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Interactions Between Gaze Following and Disengagement At 7 and 13 Months in Infants At High Risk for Autism Spectrum Disorder

Saturday, 4 May 2013: 09:00-13:00
Banquet Hall (Kursaal Centre)
R. Bedford1, T. Gliga2, M. Elsabbagh3, A. Pickles1, J. Fernandes4, A. Senju5, T. Charman6, M. H. Johnson2 and .. The BASIS Team7, (1)Institute of Psychiatry, London, United Kingdom, (2)Centre for Brain & Cognitive Development, Birkbeck, University of London, London, United Kingdom, (3)Centre for Brain and Cognitive Development, London, United Kingdom, (4)Birkbeck, University of London, UK, London, United Kingdom, (5)Birkbeck, University of London, London, United Kingdom, (6)Centre for Research in Autism & Education, Institute of Education, London, United Kingdom, (7)BASIS, London, United Kingdom
Background: Emerging findings from high-risk studies suggest that infants who develop autism spectrum disorder (ASD) show early impairments in the processing of both social and non-social stimuli (Bedford et al., 2012; Zwaigenbaum et al., 2005). Although ASD is defined by social-communication impairments and restricted and repetitive behaviours, the majority of cognitive theories of ASD posit a single underlying factor, which over development has knock-on effects across domains. In order to examine the developmental interactions between measures of social and non-social attention, we looked at the relationship between gaze following and visual disengagement across the first year of life.

Objectives: In this study concurrent and longitudinal links between gaze following behaviours and disengagement were examined in low-risk controls and high-risk infants at two time points, 7 and 13 months. We aimed to test 1) whether these abilities are independent and remain separate from early on in development; or 2) whether they become separate over time.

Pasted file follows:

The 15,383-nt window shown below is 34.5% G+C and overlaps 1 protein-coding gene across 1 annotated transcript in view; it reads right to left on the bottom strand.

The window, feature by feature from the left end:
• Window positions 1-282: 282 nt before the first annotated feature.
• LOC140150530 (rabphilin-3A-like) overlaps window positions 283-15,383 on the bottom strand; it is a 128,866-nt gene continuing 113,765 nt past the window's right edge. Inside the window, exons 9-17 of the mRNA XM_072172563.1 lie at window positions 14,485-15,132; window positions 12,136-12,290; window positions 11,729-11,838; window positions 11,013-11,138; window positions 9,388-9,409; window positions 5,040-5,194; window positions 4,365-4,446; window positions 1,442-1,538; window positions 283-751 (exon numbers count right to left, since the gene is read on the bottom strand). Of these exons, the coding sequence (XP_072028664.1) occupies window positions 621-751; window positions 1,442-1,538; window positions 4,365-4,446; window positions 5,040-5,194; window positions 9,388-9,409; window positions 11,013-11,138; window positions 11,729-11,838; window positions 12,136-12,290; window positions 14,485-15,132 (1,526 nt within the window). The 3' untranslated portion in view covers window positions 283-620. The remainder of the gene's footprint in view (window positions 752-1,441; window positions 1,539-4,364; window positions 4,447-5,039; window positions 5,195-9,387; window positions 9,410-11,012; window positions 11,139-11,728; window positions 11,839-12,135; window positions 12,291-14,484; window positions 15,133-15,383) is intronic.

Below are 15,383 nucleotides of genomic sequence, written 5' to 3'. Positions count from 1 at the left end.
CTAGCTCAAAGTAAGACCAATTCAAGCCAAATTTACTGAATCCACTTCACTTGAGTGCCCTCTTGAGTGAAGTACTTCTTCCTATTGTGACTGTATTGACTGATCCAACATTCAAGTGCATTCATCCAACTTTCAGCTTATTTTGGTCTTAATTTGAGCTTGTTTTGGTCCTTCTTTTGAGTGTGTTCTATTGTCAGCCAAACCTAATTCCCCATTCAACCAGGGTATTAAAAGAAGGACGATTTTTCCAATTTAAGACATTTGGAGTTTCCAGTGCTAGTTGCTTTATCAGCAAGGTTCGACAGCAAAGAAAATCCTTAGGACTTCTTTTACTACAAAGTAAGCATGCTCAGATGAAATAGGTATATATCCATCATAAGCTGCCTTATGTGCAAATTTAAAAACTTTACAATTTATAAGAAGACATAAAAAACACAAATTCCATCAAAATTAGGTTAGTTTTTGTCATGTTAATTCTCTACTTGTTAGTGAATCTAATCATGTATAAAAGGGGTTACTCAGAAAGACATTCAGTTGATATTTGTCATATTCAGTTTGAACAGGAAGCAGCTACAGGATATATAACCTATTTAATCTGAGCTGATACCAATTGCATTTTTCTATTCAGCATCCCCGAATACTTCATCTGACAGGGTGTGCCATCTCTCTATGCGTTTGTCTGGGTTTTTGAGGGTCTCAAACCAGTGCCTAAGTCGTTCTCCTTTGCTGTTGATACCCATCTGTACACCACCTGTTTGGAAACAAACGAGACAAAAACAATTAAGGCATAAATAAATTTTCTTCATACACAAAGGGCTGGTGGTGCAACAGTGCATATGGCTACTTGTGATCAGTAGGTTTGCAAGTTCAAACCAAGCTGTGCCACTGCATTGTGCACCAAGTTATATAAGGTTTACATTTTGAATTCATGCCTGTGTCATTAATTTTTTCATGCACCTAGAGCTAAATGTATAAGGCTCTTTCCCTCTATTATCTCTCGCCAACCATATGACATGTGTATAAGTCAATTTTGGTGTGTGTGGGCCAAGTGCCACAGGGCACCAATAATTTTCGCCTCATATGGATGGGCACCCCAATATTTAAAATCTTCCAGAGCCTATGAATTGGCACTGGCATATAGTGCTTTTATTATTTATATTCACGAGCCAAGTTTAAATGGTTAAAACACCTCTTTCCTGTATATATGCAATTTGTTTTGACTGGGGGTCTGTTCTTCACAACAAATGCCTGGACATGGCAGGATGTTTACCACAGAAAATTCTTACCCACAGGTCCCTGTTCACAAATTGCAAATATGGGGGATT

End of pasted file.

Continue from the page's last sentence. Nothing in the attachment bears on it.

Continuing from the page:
Methods: Participants were 54 infants at high risk for ASD and 50 low-risk controls recruited through the British Autism Study of Infant Siblings (BASIS). In the gaze following task, Tobii eye-tracking was used to record gaze behaviour. Infants were shown 12 short videos of a female model turning to look at one of two objects. Infants’ proportion of congruent versus incongruent first looks and their looking time to the congruent object were calculated. In the gap-overlap task a central stimulus was presented to gain the infants’ attention followed by the onset of a peripheral stimulus either at the same time as the central one disappeared (baseline) or while the central stimulus was still on the screen (overlap). Data were video coded and disengagement was calculated as reaction time in overlap – baseline trials.

Results: An autoregressive cross-lagged model was run on the whole sample and provided a good fit to the data. At 7 months there was a significant relationship between disengagement and both measures of gaze following behaviour, first look and looking time. Faster disengagement in the gap-overlap task predicted increased looking to the congruent object, but a higher proportion of incongruent (versus congruent) first looks. No significant longitudinal relationships between the measures were found from 7 to 13 months nor was there a concurrent relationship between the measures at 13 months. The majority of children who later developed ASD at 3 years showed impairments in either gaze following or disengagement at 13 months, with only a small proportion of children having difficulties with both abilities.

Conclusions: This study finds that attentional disengagement is related to gaze following behaviours early on in development, at 7 months, with a possible speed/accuracy trade-off, in which faster disengagement gives the infant more time to look at the target object, but leading to an increase in orienting errors. By 13 months, the age at which these measures relate independently to ASD outcome, they have become de-correlated , perhaps suggesting that the neural regions subserving these behaviours follow different patterns of specialisation across development (Johnson, 2001).

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